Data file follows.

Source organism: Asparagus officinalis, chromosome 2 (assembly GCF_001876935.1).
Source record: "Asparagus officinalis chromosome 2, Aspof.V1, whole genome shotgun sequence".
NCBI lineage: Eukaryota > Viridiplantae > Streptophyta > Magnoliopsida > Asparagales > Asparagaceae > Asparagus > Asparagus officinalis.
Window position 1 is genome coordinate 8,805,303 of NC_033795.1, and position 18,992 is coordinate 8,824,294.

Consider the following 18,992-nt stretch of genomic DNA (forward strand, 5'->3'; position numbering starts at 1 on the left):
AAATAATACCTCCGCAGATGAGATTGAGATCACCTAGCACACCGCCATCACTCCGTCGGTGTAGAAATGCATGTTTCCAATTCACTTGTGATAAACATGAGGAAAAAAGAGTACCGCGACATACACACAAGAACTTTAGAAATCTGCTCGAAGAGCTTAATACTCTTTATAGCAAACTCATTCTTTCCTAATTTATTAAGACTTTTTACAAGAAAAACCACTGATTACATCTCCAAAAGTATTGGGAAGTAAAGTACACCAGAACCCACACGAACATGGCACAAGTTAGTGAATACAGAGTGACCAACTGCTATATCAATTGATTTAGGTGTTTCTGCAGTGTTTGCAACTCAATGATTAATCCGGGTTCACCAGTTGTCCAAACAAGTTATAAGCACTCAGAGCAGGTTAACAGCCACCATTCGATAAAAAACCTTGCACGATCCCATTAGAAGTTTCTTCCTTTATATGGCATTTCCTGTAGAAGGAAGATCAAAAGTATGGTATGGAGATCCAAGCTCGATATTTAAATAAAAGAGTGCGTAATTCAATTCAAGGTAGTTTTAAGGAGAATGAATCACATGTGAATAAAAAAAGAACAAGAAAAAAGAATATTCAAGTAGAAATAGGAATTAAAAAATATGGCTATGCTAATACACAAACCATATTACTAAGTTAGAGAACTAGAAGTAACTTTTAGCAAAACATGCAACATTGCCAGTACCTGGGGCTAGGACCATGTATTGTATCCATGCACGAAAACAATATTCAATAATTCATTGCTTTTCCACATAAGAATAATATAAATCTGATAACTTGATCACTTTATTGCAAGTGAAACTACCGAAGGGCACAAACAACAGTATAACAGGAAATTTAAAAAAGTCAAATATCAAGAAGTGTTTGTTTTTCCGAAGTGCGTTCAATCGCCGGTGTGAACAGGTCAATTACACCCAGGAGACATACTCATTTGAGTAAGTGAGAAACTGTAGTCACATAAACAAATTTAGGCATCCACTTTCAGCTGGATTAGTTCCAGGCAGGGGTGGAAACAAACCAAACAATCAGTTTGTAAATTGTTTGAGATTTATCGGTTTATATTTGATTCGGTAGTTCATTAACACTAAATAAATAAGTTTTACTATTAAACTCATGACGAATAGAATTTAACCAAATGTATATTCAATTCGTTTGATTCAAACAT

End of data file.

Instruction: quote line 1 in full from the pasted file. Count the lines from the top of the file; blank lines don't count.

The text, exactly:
Source organism: Asparagus officinalis, chromosome 2 (assembly GCF_001876935.1).